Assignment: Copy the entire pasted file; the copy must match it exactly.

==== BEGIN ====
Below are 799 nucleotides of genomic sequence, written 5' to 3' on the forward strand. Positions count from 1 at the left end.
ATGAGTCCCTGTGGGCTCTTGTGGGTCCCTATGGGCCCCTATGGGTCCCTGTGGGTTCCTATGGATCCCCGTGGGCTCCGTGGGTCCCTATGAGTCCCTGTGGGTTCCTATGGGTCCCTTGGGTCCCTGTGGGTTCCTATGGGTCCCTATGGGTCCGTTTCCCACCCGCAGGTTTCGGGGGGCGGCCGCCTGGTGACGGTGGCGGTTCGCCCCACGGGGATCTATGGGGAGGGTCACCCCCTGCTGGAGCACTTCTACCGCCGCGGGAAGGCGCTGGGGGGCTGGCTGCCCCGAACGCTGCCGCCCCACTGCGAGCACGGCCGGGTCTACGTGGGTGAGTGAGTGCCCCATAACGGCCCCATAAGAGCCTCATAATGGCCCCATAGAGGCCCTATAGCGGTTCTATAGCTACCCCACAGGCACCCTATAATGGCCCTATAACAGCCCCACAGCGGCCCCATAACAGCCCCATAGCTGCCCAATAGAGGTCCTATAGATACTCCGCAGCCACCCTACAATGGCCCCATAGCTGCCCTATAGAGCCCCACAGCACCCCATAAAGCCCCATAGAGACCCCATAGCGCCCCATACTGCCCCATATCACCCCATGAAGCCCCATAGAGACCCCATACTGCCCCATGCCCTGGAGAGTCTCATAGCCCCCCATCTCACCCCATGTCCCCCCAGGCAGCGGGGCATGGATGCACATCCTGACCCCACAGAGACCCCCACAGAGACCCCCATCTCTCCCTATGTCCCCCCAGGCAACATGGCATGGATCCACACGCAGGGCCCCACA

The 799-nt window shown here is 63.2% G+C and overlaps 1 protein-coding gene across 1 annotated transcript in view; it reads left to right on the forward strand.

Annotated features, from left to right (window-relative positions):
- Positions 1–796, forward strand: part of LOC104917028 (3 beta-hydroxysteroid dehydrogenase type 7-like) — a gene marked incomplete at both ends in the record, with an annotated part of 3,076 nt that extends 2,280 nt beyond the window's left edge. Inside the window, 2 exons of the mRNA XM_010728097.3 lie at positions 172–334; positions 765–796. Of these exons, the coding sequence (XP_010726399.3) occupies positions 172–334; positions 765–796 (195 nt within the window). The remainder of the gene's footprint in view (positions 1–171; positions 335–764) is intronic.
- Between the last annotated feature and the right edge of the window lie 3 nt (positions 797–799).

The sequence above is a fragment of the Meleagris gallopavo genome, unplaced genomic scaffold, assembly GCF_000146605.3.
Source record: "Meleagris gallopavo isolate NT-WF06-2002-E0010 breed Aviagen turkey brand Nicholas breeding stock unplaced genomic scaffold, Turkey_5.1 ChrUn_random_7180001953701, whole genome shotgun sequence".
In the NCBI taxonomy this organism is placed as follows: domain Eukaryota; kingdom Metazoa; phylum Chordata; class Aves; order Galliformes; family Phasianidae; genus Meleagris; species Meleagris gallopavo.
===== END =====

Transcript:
Below are 799 nucleotides of genomic sequence, written 5' to 3' on the forward strand. Positions count from 1 at the left end.
ATGAGTCCCTGTGGGCTCTTGTGGGTCCCTATGGGCCCCTATGGGTCCCTGTGGGTTCCTATGGATCCCCGTGGGCTCCGTGGGTCCCTATGAGTCCCTGTGGGTTCCTATGGGTCCCTTGGGTCCCTGTGGGTTCCTATGGGTCCCTATGGGTCCGTTTCCCACCCGCAGGTTTCGGGGGGCGGCCGCCTGGTGACGGTGGCGGTTCGCCCCACGGGGATCTATGGGGAGGGTCACCCCCTGCTGGAGCACTTCTACCGCCGCGGGAAGGCGCTGGGGGGCTGGCTGCCCCGAACGCTGCCGCCCCACTGCGAGCACGGCCGGGTCTACGTGGGTGAGTGAGTGCCCCATAACGGCCCCATAAGAGCCTCATAATGGCCCCATAGAGGCCCTATAGCGGTTCTATAGCTACCCCACAGGCACCCTATAATGGCCCTATAACAGCCCCACAGCGGCCCCATAACAGCCCCATAGCTGCCCAATAGAGGTCCTATAGATACTCCGCAGCCACCCTACAATGGCCCCATAGCTGCCCTATAGAGCCCCACAGCACCCCATAAAGCCCCATAGAGACCCCATAGCGCCCCATACTGCCCCATATCACCCCATGAAGCCCCATAGAGACCCCATACTGCCCCATGCCCTGGAGAGTCTCATAGCCCCCCATCTCACCCCATGTCCCCCCAGGCAGCGGGGCATGGATGCACATCCTGACCCCACAGAGACCCCCACAGAGACCCCCATCTCTCCCTATGTCCCCCCAGGCAACATGGCATGGATCCACACGCAGGGCCCCACA

The 799-nt window shown here is 63.2% G+C and overlaps 1 protein-coding gene across 1 annotated transcript in view; it reads left to right on the forward strand.

Annotated features, from left to right (window-relative positions):
- Positions 1–796, forward strand: part of LOC104917028 (3 beta-hydroxysteroid dehydrogenase type 7-like) — a gene marked incomplete at both ends in the record, with an annotated part of 3,076 nt that extends 2,280 nt beyond the window's left edge. Inside the window, 2 exons of the mRNA XM_010728097.3 lie at positions 172–334; positions 765–796. Of these exons, the coding sequence (XP_010726399.3) occupies positions 172–334; positions 765–796 (195 nt within the window). The remainder of the gene's footprint in view (positions 1–171; positions 335–764) is intronic.
- Between the last annotated feature and the right edge of the window lie 3 nt (positions 797–799).

The sequence above is a fragment of the Meleagris gallopavo genome, unplaced genomic scaffold, assembly GCF_000146605.3.
Source record: "Meleagris gallopavo isolate NT-WF06-2002-E0010 breed Aviagen turkey brand Nicholas breeding stock unplaced genomic scaffold, Turkey_5.1 ChrUn_random_7180001953701, whole genome shotgun sequence".
In the NCBI taxonomy this organism is placed as follows: domain Eukaryota; kingdom Metazoa; phylum Chordata; class Aves; order Galliformes; family Phasianidae; genus Meleagris; species Meleagris gallopavo.